Ghost bike

I took the time today to stop and photograph this “ghost bike” memorial. I have passed it on the way to work for two years now, and finally figured out how and where to stop. Isn’t that the secret? Noticing, studying, planning? Making time to see things that you would miss otherwise.

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The text reads “In memory of Michael Alexander Rivas who was killed while bicycling on May 16, 2012. by a distracted texter-driver who did not suffer any consequences for his actions. Texting and driving is against the law but is unenforceable.”

This is at 28th St. and Old Hickory Boulevard, in Old Hickory, TN, a suburb of Nashville.

I had initially tried to share information about this using Google maps, but the images weren’t that good for such a small thing. The first view is from March 2016, and the second is from December 2016.

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The March 2016 images of this area were taken in a car travelling North on OHB, while the December ones were taken in a car travelling South.  This bike does not show up clearly in the March images, and is too far away in the December ones.  So I knew I had to do this myself.

I had to study what landmarks were there before the bike, so I could stop before it and walk to it.  I needed a place to park my car – I couldn’t do it on OHB itself – too busy.  Also, there were usually many cars behind me, so even slowing down to turn off the road was often difficult.  Today was the day – I’d prepared, and there wasn’t much traffic.  I also had left my home with a little extra time.

I did a little research online and found this from the blog of Genea Barnes, who has driven all over the US to photograph and document ghost bikes.  She says there is only one in Nashville. This is it.

“The ghost bike I found was for Michael Rivas at 28th and Old Hickory St. After I had shot the bike, I noticed a woman changing the water that the flowers were in. I stopped and chatted with her for a few moments. She had known Michael, said he was around 30 years old, and she told me that his parents lived right around the corner if I wanted to go knock on their door. I chose not to, I felt it could be intrusive. I gave her my card, and she said if she saw them, that she would pass it along.”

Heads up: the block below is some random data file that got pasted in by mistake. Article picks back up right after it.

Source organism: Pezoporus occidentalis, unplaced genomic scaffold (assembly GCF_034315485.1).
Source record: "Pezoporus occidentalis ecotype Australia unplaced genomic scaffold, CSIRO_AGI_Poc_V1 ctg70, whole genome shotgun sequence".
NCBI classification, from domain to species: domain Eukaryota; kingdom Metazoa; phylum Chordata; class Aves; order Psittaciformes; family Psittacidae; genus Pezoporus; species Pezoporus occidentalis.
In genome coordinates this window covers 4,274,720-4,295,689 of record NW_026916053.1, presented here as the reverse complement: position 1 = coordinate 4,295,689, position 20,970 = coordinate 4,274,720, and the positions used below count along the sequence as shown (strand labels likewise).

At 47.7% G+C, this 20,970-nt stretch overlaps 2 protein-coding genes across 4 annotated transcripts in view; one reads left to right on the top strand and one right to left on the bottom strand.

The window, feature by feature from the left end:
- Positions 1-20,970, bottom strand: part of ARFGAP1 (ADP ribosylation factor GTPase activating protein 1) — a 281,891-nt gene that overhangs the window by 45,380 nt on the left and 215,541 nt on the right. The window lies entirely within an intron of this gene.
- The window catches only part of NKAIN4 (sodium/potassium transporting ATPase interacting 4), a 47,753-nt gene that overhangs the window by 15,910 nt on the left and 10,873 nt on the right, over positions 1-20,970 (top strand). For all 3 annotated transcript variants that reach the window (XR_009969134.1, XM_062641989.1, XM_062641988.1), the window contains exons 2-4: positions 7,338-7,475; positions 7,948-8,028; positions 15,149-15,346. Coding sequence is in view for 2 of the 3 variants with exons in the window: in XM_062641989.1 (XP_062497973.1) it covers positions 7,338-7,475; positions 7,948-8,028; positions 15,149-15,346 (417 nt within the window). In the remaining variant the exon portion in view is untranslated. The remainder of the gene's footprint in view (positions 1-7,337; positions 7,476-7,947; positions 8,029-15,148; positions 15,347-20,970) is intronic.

Here is his obituary from the Tennessean newspaper:

RIVAS, Michael Alexander Age 31 of Old Hickory, passed away on Thursday, May 17, 2012 as the result of a tragic accident. Services to celebrate Michael’s life will be held at 2 p.m. Sunday, May 20, 2012 in the Chapel of Spring Hill Funeral Home, conducted by Pastor Keith Enko. Visitation will be held from 4 to 8 p.m. on Saturday, and from noon until service time on Sunday. Interment will be in Spring Hill Cemetery. Memorials are suggested to the Emmanuel Lutheran Church Building Fund. Online condolences and memories can be shared with the family at http://www.springhillfh.com. Michael was born on August 17, 1980 in Nashville, the son of Dr. Alejandro and Beverly Ann (Branson) Rivas. He was a member of the Emmanuel Lutheran Church. He graduated from Donelson Christian Academy and Middle Tennessee State University. Michael had worked in several restaurants. Michael was a very kind, loving and giving person who loved and was devoted to his family. He will be missed by all that were blessed to have known him. Surviving are his loving family, including his parents, Alex and Bev of Old Hickory; brother, Christopher and his wife Margaret Rivas of Mt. Juliet; grandmother, Mary Branson of Old Hickory; the light of his life were his niece and nephew, Emma Grace Rivas and Carter David Rivas. He is also survived by his extended family and a host of friends. Michael was greeted in Heaven by his maternal grandfather and paternal grandparents.

Here is his picture –

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From his condolence book:

May 22, 2012 | Nashville, TN

I worked with Michael at the Davidson County Election Commission. I fondly remember how he always had a smile and and upbeat attitude, everyday. When I think of him and his smile, he always made me laugh. I am so sorry for your loss. My thoughts and prayers are with you and your family.”  Carlatina Hampton